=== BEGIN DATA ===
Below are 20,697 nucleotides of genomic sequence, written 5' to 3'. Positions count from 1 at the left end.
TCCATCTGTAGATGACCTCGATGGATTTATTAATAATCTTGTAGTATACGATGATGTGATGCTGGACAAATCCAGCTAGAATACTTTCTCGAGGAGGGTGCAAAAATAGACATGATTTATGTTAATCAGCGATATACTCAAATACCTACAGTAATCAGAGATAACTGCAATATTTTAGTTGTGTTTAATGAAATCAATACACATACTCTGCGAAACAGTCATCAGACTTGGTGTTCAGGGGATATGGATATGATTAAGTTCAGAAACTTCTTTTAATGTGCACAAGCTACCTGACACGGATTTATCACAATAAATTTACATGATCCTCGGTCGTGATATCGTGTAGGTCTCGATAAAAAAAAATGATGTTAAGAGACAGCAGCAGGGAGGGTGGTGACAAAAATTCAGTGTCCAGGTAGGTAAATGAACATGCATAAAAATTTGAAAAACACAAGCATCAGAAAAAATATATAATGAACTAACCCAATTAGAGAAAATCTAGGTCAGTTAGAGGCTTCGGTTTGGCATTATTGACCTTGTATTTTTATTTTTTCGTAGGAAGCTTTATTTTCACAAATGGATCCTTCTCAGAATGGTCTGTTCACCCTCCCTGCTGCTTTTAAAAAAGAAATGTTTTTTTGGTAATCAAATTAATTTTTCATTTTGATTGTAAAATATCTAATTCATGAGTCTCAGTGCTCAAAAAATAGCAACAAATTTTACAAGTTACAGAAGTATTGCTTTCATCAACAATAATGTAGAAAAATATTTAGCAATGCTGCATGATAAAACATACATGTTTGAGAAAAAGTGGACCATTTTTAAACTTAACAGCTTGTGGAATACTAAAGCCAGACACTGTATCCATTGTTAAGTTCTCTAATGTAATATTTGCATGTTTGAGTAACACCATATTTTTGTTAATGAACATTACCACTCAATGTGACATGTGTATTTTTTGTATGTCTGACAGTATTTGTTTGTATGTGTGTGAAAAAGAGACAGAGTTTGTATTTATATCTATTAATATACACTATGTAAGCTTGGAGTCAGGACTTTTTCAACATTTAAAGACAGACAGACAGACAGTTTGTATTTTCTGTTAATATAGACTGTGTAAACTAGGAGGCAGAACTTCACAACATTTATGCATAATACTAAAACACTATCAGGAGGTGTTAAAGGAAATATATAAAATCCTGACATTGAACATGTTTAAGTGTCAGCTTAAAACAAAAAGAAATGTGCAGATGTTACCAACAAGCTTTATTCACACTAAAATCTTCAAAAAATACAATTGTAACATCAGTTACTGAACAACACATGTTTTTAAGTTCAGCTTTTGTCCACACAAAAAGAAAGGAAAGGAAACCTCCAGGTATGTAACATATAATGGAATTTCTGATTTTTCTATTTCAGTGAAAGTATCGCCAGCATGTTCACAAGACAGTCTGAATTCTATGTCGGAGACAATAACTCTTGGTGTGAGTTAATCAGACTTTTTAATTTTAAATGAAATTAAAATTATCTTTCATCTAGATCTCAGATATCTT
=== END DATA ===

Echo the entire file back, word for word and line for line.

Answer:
Below are 20,697 nucleotides of genomic sequence, written 5' to 3'. Positions count from 1 at the left end.
TCCATCTGTAGATGACCTCGATGGATTTATTAATAATCTTGTAGTATACGATGATGTGATGCTGGACAAATCCAGCTAGAATACTTTCTCGAGGAGGGTGCAAAAATAGACATGATTTATGTTAATCAGCGATATACTCAAATACCTACAGTAATCAGAGATAACTGCAATATTTTAGTTGTGTTTAATGAAATCAATACACATACTCTGCGAAACAGTCATCAGACTTGGTGTTCAGGGGATATGGATATGATTAAGTTCAGAAACTTCTTTTAATGTGCACAAGCTACCTGACACGGATTTATCACAATAAATTTACATGATCCTCGGTCGTGATATCGTGTAGGTCTCGATAAAAAAAAATGATGTTAAGAGACAGCAGCAGGGAGGGTGGTGACAAAAATTCAGTGTCCAGGTAGGTAAATGAACATGCATAAAAATTTGAAAAACACAAGCATCAGAAAAAATATATAATGAACTAACCCAATTAGAGAAAATCTAGGTCAGTTAGAGGCTTCGGTTTGGCATTATTGACCTTGTATTTTTATTTTTTCGTAGGAAGCTTTATTTTCACAAATGGATCCTTCTCAGAATGGTCTGTTCACCCTCCCTGCTGCTTTTAAAAAAGAAATGTTTTTTTGGTAATCAAATTAATTTTTCATTTTGATTGTAAAATATCTAATTCATGAGTCTCAGTGCTCAAAAAATAGCAACAAATTTTACAAGTTACAGAAGTATTGCTTTCATCAACAATAATGTAGAAAAATATTTAGCAATGCTGCATGATAAAACATACATGTTTGAGAAAAAGTGGACCATTTTTAAACTTAACAGCTTGTGGAATACTAAAGCCAGACACTGTATCCATTGTTAAGTTCTCTAATGTAATATTTGCATGTTTGAGTAACACCATATTTTTGTTAATGAACATTACCACTCAATGTGACATGTGTATTTTTTGTATGTCTGACAGTATTTGTTTGTATGTGTGTGAAAAAGAGACAGAGTTTGTATTTATATCTATTAATATACACTATGTAAGCTTGGAGTCAGGACTTTTTCAACATTTAAAGACAGACAGACAGACAGTTTGTATTTTCTGTTAATATAGACTGTGTAAACTAGGAGGCAGAACTTCACAACATTTATGCATAATACTAAAACACTATCAGGAGGTGTTAAAGGAAATATATAAAATCCTGACATTGAACATGTTTAAGTGTCAGCTTAAAACAAAAAGAAATGTGCAGATGTTACCAACAAGCTTTATTCACACTAAAATCTTCAAAAAATACAATTGTAACATCAGTTACTGAACAACACATGTTTTTAAGTTCAGCTTTTGTCCACACAAAAAGAAAGGAAAGGAAACCTCCAGGTATGTAACATATAATGGAATTTCTGATTTTTCTATTTCAGTGAAAGTATCGCCAGCATGTTCACAAGACAGTCTGAATTCTATGTCGGAGACAATAACTCTTGGTGTGAGTTAATCAGACTTTTTAATTTTAAATGAAATTAAAATTATCTTTCATCTAGATCTCAGATATCTT